All that seemed to change with Nadal’s win over Djokovic in the final of the U.S. Open just two months ago. It was a stinging rebuke of Djokovic’s modus operandi, and it finally did what no mangled smash from right on top of the net or lackluster service return on break point could—it seemed to alert him to the degree of danger he faced. With that U.S. Open title, Nadal came within striking distance of Djokovic’s top ranking. And it turned out to be too late for Djokovic to do very much about it. How does a guy who’s No. 1 at the conclusion of the U.S. Open win 22 matches in a row—and still fall to No. 2, the way Djokovic did this fall? 

I’m sure that at some point in the celebration of his win over Nadal in London, the smile on Djokovic’s face contained a trace of irony, if not exactly bitterness.

A lot will be said about Nadal’s shortcomings on indoor hard courts, and there certainly are concrete, game-and-surface based reasons for why this spectacularly great player has never won the year-end championships. But to my mind, the result was heavily influenced by the amount of skin each man had in the game.

Given what Nadal went through during the second half of 2012, his year was successful to a degree that nobody would have dared predict. Even Nadal declared when he won the French Open for the 45th time in a row back in June that the victory had made his year, come what may. What came was even greater success, as Nadal compiled a 75-7 record for the year (with two Grand Slams and 10 total titles). That compares pretty well with Djokovic’s 2011 season, during which he went 70-6.

To top off his comeback, Nadal clinched the year-end No. 1 ranking just two matches into this World Tour Finals. Could you have dreamt up a better way to make this final with Djokovic seem more exhibition than Armageddon?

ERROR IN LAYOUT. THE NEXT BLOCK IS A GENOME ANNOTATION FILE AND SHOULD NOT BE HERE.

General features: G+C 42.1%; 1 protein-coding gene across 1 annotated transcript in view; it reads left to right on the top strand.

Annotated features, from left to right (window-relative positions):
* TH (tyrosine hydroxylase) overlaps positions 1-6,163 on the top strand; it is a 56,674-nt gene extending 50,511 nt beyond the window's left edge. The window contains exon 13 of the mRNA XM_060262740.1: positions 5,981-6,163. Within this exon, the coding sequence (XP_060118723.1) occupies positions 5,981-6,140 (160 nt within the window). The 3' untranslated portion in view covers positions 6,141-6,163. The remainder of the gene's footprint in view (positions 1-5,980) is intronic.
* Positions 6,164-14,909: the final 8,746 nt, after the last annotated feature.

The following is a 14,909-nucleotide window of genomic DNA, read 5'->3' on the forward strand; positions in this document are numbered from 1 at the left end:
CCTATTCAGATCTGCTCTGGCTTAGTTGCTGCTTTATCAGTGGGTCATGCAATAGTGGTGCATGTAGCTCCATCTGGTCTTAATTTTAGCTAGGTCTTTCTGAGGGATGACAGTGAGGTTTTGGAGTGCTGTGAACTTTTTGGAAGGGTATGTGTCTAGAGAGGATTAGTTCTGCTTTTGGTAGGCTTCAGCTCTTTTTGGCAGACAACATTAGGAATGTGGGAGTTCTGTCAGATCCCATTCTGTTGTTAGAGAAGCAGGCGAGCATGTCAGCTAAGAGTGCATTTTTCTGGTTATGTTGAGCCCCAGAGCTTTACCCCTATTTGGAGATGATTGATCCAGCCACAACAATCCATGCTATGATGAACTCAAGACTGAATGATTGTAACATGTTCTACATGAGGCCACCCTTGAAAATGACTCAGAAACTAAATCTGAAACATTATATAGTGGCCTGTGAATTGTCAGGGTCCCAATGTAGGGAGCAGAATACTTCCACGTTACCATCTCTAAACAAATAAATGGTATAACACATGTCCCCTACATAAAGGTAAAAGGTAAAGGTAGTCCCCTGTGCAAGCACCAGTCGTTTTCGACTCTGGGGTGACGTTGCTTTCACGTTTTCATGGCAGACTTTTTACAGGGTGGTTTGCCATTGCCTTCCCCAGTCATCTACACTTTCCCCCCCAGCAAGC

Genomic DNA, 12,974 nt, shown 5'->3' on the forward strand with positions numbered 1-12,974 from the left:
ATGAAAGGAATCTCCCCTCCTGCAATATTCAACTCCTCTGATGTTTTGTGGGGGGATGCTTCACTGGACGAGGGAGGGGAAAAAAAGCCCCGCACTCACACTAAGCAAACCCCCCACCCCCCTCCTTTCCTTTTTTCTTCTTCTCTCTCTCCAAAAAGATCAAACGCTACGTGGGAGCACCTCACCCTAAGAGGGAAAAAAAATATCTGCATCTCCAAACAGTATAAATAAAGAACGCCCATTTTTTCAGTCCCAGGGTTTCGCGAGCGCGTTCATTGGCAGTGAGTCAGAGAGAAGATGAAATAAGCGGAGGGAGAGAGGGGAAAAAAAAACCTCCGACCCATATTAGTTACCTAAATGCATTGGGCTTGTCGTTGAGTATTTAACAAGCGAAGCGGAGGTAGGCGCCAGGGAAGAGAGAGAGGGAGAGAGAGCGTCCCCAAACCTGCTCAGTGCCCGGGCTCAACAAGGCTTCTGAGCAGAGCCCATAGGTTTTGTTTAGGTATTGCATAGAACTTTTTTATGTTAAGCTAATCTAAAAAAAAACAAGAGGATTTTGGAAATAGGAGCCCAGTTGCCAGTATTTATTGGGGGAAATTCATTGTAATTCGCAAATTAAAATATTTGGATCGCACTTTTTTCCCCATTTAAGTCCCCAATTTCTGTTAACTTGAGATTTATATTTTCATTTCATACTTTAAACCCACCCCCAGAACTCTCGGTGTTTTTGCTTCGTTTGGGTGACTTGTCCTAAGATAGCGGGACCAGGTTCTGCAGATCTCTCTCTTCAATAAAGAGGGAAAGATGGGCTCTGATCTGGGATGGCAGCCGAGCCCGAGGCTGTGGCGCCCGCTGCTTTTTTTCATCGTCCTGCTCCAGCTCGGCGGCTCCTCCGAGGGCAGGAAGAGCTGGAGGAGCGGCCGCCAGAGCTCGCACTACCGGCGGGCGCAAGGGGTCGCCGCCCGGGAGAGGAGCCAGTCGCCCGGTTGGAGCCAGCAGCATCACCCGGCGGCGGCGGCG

“Futile” probably isn’t the right word to use when it comes to characterizing Djokovic’s manic, wonderful drive to fight Nadal to the bitter end this year. He played throughout the autumn like a man with a point to make, and the string of wins that streamed from his racquet (two of them over Nadal) made it eloquent. It continued to make it right up until the moment Djokovic ran out of year.

Going into the final, Djokovic knew that Nadal’s motivation could not have been at its highest level once he clinched the year-end No. 1 ranking. But then, Djokovic’s own degree-of-interest had just as much if not more reason to wane once the rankings issue was decided. What Djokovic showed on Monday night in London was not just a lethal, overwhelming game, but a deadly, awe-inspiring pride. 

Djokovic was playing to defend his title, and it’s a significant one that ranks right behind the Grand Slam events. Almost as important, even if he didn’t look at it this way, is that he stopped Nadal’s drive to join that club of season-ending champions and continued to water the seed of doubt planted in the Spaniard’s mind about indoor tennis and, in particular, this tournament. 

Djokovic also wrote a coda that, while it will not spoil the satisfaction Nadal takes out of this spectacularly successful comeback year, certainly will provide the introduction to 2014. The World Tour Finals this year wasn’t about resolution or finality, it was about pride, and a rivalry that might just now be entering its greatest phase.